Amazon's patent is pending -- here's infamous "one-click" patent has been accepted by New Zealand patent examiners and could be granted within weeks.’s infamous “one-click” patent has been accepted by New Zealand patent examiners and could be granted within weeks.

The patent is one of a number that have come to light following North American firm DE Technologies’ attempt to claim licensing fees from New Zealand online retailers, claiming breach of a patent it holds titled “Universal shopping center for international operation”.

Amazon copped heavy criticism in the US in 1999 when it sued its main competitor,, accusing it of infringing upon its “one-click” patent. The one-click system allows registered users to purchase an item by clicking on a single link. Many observers said the patent was an obvious use of HTTP cookies, a standard, unpatented feature of web browsers. and Barnes & Noble eventually reached an out of court settlement in 2001.

The Intellectual Property Office of New Zealand lists three Amazon patents on its website. Two have been granted and sealed — meaning the patent can be enforced — and the third, the “one-click” patent, has been accepted and is currently in a three-month public opposition period which ends on August 30. The website listed no objections yesterday.

It’s not the only controversial patent currently before IPONZ. Connecticut company famously sued Microsoft for patent infringement in 1999, claiming Microsoft’s Expedia hotel-booking system infringed its patents. Again, the parties settled out of court two years later. has made at least four patent applications in New Zealand; two were abandoned, but two others are currently being examined by the patent office.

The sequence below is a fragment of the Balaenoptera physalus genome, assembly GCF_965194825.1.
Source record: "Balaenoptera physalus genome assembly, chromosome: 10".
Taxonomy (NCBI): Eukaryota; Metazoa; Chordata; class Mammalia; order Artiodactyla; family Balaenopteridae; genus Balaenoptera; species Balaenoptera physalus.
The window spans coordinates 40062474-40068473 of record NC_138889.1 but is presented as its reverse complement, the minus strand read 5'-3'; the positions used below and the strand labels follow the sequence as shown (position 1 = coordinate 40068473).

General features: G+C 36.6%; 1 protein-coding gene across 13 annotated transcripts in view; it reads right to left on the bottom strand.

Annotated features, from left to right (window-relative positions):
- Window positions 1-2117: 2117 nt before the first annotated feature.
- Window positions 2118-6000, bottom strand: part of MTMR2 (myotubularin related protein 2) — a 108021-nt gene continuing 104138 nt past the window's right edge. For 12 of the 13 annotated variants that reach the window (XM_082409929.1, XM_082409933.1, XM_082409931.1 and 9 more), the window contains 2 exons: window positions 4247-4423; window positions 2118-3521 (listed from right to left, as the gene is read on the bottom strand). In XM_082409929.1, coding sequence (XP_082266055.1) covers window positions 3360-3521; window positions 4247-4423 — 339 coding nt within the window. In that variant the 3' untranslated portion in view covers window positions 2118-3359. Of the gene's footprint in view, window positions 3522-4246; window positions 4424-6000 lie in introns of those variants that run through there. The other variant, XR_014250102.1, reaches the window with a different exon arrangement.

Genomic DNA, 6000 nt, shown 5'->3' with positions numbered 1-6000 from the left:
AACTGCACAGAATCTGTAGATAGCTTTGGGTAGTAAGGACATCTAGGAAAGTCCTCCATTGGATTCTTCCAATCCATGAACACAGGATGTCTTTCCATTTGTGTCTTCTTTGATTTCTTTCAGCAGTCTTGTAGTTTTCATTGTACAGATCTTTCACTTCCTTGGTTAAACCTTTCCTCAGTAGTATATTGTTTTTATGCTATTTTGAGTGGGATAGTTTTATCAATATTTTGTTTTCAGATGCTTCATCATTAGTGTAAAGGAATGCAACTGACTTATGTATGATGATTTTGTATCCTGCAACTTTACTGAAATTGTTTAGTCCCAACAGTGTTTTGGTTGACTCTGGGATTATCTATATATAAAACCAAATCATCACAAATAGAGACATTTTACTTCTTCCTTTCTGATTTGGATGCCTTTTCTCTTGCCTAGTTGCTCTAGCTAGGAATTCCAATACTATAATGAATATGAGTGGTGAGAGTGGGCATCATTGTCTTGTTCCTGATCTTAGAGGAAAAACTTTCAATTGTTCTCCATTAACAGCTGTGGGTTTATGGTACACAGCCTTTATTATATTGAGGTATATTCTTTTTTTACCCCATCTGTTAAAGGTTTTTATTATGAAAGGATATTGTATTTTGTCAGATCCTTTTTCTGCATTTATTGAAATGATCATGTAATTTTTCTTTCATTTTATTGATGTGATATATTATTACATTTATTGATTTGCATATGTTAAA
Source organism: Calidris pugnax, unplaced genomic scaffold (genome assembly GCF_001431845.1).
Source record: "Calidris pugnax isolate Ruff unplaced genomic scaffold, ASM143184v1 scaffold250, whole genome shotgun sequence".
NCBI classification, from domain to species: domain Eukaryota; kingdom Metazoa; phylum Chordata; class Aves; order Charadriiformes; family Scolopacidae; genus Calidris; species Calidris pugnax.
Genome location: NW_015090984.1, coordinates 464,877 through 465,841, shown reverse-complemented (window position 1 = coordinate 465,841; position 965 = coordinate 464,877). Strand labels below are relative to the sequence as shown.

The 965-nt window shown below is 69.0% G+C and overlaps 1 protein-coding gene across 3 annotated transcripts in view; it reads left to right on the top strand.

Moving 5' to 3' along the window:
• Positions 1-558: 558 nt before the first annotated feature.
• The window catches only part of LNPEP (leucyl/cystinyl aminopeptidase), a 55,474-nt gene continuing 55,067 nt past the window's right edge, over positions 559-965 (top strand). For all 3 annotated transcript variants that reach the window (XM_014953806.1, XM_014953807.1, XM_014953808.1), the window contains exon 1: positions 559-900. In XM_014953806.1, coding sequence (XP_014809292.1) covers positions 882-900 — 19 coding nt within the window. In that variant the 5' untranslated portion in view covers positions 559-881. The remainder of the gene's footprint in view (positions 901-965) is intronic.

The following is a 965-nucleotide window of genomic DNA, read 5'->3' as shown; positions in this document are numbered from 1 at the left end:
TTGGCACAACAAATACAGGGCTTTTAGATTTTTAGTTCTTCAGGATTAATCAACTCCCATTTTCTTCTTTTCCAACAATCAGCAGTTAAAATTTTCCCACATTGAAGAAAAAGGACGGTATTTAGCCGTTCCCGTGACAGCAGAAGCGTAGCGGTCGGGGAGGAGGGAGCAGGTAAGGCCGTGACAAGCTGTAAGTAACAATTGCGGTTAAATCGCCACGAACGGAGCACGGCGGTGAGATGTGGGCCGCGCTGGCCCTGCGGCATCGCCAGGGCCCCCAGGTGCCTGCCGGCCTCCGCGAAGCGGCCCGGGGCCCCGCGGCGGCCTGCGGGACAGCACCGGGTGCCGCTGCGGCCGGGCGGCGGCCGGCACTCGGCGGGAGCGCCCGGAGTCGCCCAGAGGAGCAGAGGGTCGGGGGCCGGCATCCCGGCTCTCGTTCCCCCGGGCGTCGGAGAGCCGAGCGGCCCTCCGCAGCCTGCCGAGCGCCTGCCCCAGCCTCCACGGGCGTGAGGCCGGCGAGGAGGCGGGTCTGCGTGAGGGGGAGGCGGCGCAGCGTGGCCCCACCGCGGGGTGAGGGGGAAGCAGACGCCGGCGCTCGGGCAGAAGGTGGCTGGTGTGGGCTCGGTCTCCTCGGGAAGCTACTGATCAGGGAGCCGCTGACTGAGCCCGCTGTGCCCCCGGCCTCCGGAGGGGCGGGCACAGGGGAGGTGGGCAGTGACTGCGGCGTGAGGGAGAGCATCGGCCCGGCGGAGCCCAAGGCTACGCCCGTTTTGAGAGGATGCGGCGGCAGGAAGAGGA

Some local retailers and developers have grouped together to co-ordinate opposition to DE Technologies’ licensing claim. A common theme is disappointment that the patent was granted in New Zealand. “It just seems unbelievable that a country could grant a patent so open-ended,” says e-tailer Kristina Cope.

Australians are watching the protest site keenly: DE Technologies has also applied for a patent in that country.

Patents are often secured in the US for defensive purposes, to protect a company from potential patent suits. However, both and have demonstrated a willingness to use their patents aggressively against a competitor.

Because both patent cases were settled out of court, neither has been overturned in US courtrooms. New Zealand firms are unlikely to have legal resources Microsoft and Barnes & Noble were able to offer in their defence.

Both and are being represented by AJ Park, the same law firm InternetNZ this week commissioned for an opinion on DE Technologies’ patent claim.

Peter Macaulay, InternetNZ’s executive director, says AJ Park’s opinion is expected soon. He expects to publish it on the InternetNZ website.

Patents like DE Technologies’ “devalue” true innovation, Macaulay says. “It’s protecting stuff that they didn’t have a right to have protected.”

Macaulay says it's clear the patent office is allowing software patents but believes it’s a mistake.

“We know they’re allowed, but why are they allowed? I can’t see a defensible reason for having these things patented.”

Asked what InternetNZ would do if the legal opinion said DE Technologies’ patent was valid, Macaulay says the internet community in New Zealand would need to work together. “We need to overturn the patent. All the parties involved need to chip in," he says.

“The second thing we need to do is to change our patent law.”

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